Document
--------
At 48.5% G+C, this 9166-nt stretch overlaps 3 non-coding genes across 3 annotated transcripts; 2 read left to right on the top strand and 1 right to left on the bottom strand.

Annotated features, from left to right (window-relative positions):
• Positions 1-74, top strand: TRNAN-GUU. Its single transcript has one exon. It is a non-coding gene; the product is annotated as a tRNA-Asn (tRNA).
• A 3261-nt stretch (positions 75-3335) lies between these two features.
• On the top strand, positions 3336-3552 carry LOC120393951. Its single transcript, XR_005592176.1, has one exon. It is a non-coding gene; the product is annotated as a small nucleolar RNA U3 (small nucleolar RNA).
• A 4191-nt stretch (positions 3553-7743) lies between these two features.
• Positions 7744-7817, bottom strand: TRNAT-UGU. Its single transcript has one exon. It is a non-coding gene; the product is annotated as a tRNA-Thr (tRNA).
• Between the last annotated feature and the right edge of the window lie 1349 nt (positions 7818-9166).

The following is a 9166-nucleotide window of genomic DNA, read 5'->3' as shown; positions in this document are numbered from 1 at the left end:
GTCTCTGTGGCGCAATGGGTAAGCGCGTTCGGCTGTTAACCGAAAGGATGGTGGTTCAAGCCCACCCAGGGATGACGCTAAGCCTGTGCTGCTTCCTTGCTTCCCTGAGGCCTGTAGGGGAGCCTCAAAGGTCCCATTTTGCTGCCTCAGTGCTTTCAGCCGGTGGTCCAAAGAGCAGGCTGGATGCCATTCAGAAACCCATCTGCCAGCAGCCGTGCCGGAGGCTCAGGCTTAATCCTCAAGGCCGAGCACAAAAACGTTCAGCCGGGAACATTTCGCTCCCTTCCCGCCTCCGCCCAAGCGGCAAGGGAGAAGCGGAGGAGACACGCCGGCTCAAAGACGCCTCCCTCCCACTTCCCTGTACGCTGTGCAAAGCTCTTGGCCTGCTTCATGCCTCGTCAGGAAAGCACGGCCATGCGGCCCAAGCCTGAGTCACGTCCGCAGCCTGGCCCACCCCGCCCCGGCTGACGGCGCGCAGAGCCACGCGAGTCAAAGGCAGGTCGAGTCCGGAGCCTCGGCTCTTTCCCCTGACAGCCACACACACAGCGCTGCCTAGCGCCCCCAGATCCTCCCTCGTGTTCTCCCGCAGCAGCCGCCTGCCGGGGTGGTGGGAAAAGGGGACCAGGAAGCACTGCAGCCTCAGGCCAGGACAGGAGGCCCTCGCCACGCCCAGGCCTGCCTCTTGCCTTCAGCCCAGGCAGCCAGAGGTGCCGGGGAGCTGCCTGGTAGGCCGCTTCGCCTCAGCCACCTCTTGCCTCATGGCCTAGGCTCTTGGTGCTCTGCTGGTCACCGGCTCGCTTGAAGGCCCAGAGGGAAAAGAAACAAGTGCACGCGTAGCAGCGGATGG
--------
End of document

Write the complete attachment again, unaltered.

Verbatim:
At 48.5% G+C, this 9166-nt stretch overlaps 3 non-coding genes across 3 annotated transcripts; 2 read left to right on the top strand and 1 right to left on the bottom strand.

Annotated features, from left to right (window-relative positions):
• Positions 1-74, top strand: TRNAN-GUU. Its single transcript has one exon. It is a non-coding gene; the product is annotated as a tRNA-Asn (tRNA).
• A 3261-nt stretch (positions 75-3335) lies between these two features.
• On the top strand, positions 3336-3552 carry LOC120393951. Its single transcript, XR_005592176.1, has one exon. It is a non-coding gene; the product is annotated as a small nucleolar RNA U3 (small nucleolar RNA).
• A 4191-nt stretch (positions 3553-7743) lies between these two features.
• Positions 7744-7817, bottom strand: TRNAT-UGU. Its single transcript has one exon. It is a non-coding gene; the product is annotated as a tRNA-Thr (tRNA).
• Between the last annotated feature and the right edge of the window lie 1349 nt (positions 7818-9166).

The following is a 9166-nucleotide window of genomic DNA, read 5'->3' as shown; positions in this document are numbered from 1 at the left end:
GTCTCTGTGGCGCAATGGGTAAGCGCGTTCGGCTGTTAACCGAAAGGATGGTGGTTCAAGCCCACCCAGGGATGACGCTAAGCCTGTGCTGCTTCCTTGCTTCCCTGAGGCCTGTAGGGGAGCCTCAAAGGTCCCATTTTGCTGCCTCAGTGCTTTCAGCCGGTGGTCCAAAGAGCAGGCTGGATGCCATTCAGAAACCCATCTGCCAGCAGCCGTGCCGGAGGCTCAGGCTTAATCCTCAAGGCCGAGCACAAAAACGTTCAGCCGGGAACATTTCGCTCCCTTCCCGCCTCCGCCCAAGCGGCAAGGGAGAAGCGGAGGAGACACGCCGGCTCAAAGACGCCTCCCTCCCACTTCCCTGTACGCTGTGCAAAGCTCTTGGCCTGCTTCATGCCTCGTCAGGAAAGCACGGCCATGCGGCCCAAGCCTGAGTCACGTCCGCAGCCTGGCCCACCCCGCCCCGGCTGACGGCGCGCAGAGCCACGCGAGTCAAAGGCAGGTCGAGTCCGGAGCCTCGGCTCTTTCCCCTGACAGCCACACACACAGCGCTGCCTAGCGCCCCCAGATCCTCCCTCGTGTTCTCCCGCAGCAGCCGCCTGCCGGGGTGGTGGGAAAAGGGGACCAGGAAGCACTGCAGCCTCAGGCCAGGACAGGAGGCCCTCGCCACGCCCAGGCCTGCCTCTTGCCTTCAGCCCAGGCAGCCAGAGGTGCCGGGGAGCTGCCTGGTAGGCCGCTTCGCCTCAGCCACCTCTTGCCTCATGGCCTAGGCTCTTGGTGCTCTGCTGGTCACCGGCTCGCTTGAAGGCCCAGAGGGAAAAGAAACAAGTGCACGCGTAGCAGCGGATGG